Mother tongue is the first recognition of a person and the main reason for this is that, basically, a person thinks and understands in this language.
It is ingrained in the culture of Attock that these people are proud of their mother tongue. Despite the differences between the national language and the official language and the local languages, the languages spoken in Attock district remain in their original state. Generally, the language of the entire district is Punjabi.
Pashto is spoken in Makhad and Kala Bagh on the banks of the Indus River. Pashto is also spoken in the Chhach region. The residents of Makhad area are Sagri Pathans and speak Pashto of Kohat and some also speak a little Urdu. Many people in the Makhad area also speak the Punjabi of the surrounding areas, but only Pashto is spoken among themselves.
Hardly a word of Urdu is spoken south of Kala Chitta. The Punjabi spoken here is different from the Pothwari dialect spoken in the neighboring tehsils of Rawalpindi and Jhelum and is similar to that of the western region of Kohistan and the area extending up to Thal. The dialect in which Punjabi is spoken here belongs to that group of Punjabis belonging to the Western Punjabis for which Reverend Mr. Bamford published a grammar book. Rev. Dr. Luke wrote a Grammar and Dictionary of Western Punjabi spoken in Shahpur district. Another dictionary was written by Mr. J. Wilson ICS in 1898 when he was the Deputy Commissioner of the district.
There is also a difference in the accent of the Punjabi speaking people within the district. The languages spoken in the Swan Valley are called Swain. Most Pashtuns also know Punjabi. And in Punjabi there are some most used words whose pronouns are combined with each other. Chhuch is almost all inhabited by Pathans, though Awans also own considerable land. They are followed by Khatar and Awan respectively in order of importance. Khatars are generally inhabited throughout the region along with Kala Chitta. Awan is the main tribe of the district. These people are settled in the south of Jindal and Makhad, and in the west of Pindi Gheb. In Attock, these people are also present in Sarwala and Nalla. Apart from this, there are Rajputs, Jodhares, Khatars, Mughals and Pathans. Pathans live in two tehsils, Chhachi Pathans and Pathans of Makhad region.
About the origin of the Awans, it is well known that they are inhabitants of the wild plains of the Punjab, but their own story is that they are of Arab descent. The descendants of Qutb Shah of Ghazni, who ruled Herat, but he joined Mahmud of Ghaznavi, when he invaded India, he got the title “Awan” from him which, means the helper.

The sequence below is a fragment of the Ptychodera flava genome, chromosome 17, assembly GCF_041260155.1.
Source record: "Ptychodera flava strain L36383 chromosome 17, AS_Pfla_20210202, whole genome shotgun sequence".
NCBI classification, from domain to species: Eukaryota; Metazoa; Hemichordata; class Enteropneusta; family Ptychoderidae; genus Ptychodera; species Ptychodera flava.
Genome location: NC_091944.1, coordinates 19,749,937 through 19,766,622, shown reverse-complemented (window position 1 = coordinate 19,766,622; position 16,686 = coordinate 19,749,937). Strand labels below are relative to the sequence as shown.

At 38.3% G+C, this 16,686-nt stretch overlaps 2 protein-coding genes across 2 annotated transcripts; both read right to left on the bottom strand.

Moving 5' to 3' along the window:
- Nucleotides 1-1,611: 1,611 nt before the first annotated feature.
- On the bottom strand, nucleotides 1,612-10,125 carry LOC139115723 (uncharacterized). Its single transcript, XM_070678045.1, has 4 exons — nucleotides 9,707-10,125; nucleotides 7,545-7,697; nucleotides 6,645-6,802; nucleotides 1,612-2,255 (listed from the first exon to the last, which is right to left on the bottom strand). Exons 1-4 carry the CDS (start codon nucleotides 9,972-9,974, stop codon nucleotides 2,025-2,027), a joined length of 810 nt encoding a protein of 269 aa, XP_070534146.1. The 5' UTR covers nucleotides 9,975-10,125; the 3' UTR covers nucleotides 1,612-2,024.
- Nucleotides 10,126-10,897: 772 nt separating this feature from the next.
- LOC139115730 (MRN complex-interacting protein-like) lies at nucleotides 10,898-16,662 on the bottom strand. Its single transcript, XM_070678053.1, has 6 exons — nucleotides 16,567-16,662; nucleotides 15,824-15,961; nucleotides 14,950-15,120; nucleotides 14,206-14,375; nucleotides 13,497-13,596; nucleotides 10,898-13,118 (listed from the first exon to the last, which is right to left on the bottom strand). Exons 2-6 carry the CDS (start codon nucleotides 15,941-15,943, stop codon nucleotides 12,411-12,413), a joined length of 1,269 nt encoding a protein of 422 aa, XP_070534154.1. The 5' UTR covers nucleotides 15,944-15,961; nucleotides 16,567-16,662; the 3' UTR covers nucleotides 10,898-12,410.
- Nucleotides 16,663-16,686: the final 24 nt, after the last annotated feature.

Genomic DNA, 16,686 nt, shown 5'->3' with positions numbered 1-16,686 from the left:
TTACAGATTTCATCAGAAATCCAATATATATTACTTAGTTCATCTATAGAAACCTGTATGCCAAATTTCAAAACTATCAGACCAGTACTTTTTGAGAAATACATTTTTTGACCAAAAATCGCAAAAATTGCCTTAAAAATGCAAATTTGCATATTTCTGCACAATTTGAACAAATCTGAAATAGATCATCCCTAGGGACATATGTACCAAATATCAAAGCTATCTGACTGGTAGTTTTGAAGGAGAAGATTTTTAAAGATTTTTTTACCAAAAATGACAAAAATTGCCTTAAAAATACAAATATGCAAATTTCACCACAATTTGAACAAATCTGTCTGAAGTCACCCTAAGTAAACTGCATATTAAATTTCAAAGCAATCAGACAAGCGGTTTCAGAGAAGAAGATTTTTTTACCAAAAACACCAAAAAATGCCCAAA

Awans, in their own terms, say that Qutb Shah is a descendant of Hazrat Ali A.S (who was also the son-in-law of Prophet Muhammad S.A.W.A.W), from another wife besides Bibi Fatima Zahra S.A, and Awans are Muslims from the beginning. Their initial settlement was near Peshawar, but Qutb Shah’s sons spread across the region to the east and south. Gohar Shah or Gohar Ara settled in Sakesar, Kalan Shah in Kala Bagh and Chauhan Shah made his abode in the mountains near the river Indus. Khokhar and Muhammad Shah moved to the Chenab region and Turi and Jhajh settled across the border where their descendants still exist.
Mr. Branderth and Kingham had different views on Awans. While 300 years back takes us to the end of Akbar’s reign and Aeen Akbari shows that Awans were settled.
After the Awans, the Pathans, are also settled in significant numbers. Among them in the south-western corner of Pindi Gheb Tehsil in the mountainous area of Makhad and Nara and the others in Attock Tehsil, mostly in the Chhach region. The largest tribe in Pindi Gheb Tehsil is the Jodhare, which was also the largest tribe in terms of status in the entire district. This tribe resides from the Swan Pindi Gheb valley towards the south-east to the limits of the Tala Ganges and to this river which flows along the tehsil and extends to the railway line within the borders of Fateh Jang in the North.
Their own background is that they are of Rajput descent and are called Jodras, who converted to Islam during the reign of Mahmud Ghaznavi and settled in Jammu after a few generations of migration from there and settled in the Sale Valley, Pindi Gheb.